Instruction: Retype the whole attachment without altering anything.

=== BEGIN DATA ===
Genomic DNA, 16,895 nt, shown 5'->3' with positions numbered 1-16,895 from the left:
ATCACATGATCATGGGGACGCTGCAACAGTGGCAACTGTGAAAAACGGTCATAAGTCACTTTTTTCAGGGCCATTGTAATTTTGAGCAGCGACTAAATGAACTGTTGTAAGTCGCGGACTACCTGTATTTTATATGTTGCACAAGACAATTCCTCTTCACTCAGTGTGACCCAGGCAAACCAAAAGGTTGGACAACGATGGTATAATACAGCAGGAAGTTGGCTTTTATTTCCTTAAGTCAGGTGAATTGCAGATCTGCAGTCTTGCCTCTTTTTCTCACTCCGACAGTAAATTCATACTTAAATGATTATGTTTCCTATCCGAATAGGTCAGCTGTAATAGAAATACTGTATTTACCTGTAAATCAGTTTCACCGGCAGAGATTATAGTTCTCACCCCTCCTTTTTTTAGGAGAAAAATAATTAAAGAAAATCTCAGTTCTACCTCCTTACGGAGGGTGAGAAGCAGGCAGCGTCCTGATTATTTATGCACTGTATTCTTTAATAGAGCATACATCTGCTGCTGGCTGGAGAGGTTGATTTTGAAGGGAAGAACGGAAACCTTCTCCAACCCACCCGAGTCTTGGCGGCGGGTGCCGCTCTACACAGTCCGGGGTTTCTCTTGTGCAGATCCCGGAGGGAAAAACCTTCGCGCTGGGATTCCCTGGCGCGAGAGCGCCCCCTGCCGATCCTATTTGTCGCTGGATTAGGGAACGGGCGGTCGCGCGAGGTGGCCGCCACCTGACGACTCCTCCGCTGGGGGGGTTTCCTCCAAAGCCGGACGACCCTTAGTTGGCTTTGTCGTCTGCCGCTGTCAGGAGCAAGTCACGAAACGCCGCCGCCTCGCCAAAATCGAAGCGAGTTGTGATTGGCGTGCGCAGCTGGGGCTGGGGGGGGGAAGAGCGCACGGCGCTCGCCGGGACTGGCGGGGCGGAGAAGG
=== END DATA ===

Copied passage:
Genomic DNA, 16,895 nt, shown 5'->3' with positions numbered 1-16,895 from the left:
ATCACATGATCATGGGGACGCTGCAACAGTGGCAACTGTGAAAAACGGTCATAAGTCACTTTTTTCAGGGCCATTGTAATTTTGAGCAGCGACTAAATGAACTGTTGTAAGTCGCGGACTACCTGTATTTTATATGTTGCACAAGACAATTCCTCTTCACTCAGTGTGACCCAGGCAAACCAAAAGGTTGGACAACGATGGTATAATACAGCAGGAAGTTGGCTTTTATTTCCTTAAGTCAGGTGAATTGCAGATCTGCAGTCTTGCCTCTTTTTCTCACTCCGACAGTAAATTCATACTTAAATGATTATGTTTCCTATCCGAATAGGTCAGCTGTAATAGAAATACTGTATTTACCTGTAAATCAGTTTCACCGGCAGAGATTATAGTTCTCACCCCTCCTTTTTTTAGGAGAAAAATAATTAAAGAAAATCTCAGTTCTACCTCCTTACGGAGGGTGAGAAGCAGGCAGCGTCCTGATTATTTATGCACTGTATTCTTTAATAGAGCATACATCTGCTGCTGGCTGGAGAGGTTGATTTTGAAGGGAAGAACGGAAACCTTCTCCAACCCACCCGAGTCTTGGCGGCGGGTGCCGCTCTACACAGTCCGGGGTTTCTCTTGTGCAGATCCCGGAGGGAAAAACCTTCGCGCTGGGATTCCCTGGCGCGAGAGCGCCCCCTGCCGATCCTATTTGTCGCTGGATTAGGGAACGGGCGGTCGCGCGAGGTGGCCGCCACCTGACGACTCCTCCGCTGGGGGGGTTTCCTCCAAAGCCGGACGACCCTTAGTTGGCTTTGTCGTCTGCCGCTGTCAGGAGCAAGTCACGAAACGCCGCCGCCTCGCCAAAATCGAAGCGAGTTGTGATTGGCGTGCGCAGCTGGGGCTGGGGGGGGGAAGAGCGCACGGCGCTCGCCGGGACTGGCGGGGCGGAGAAGG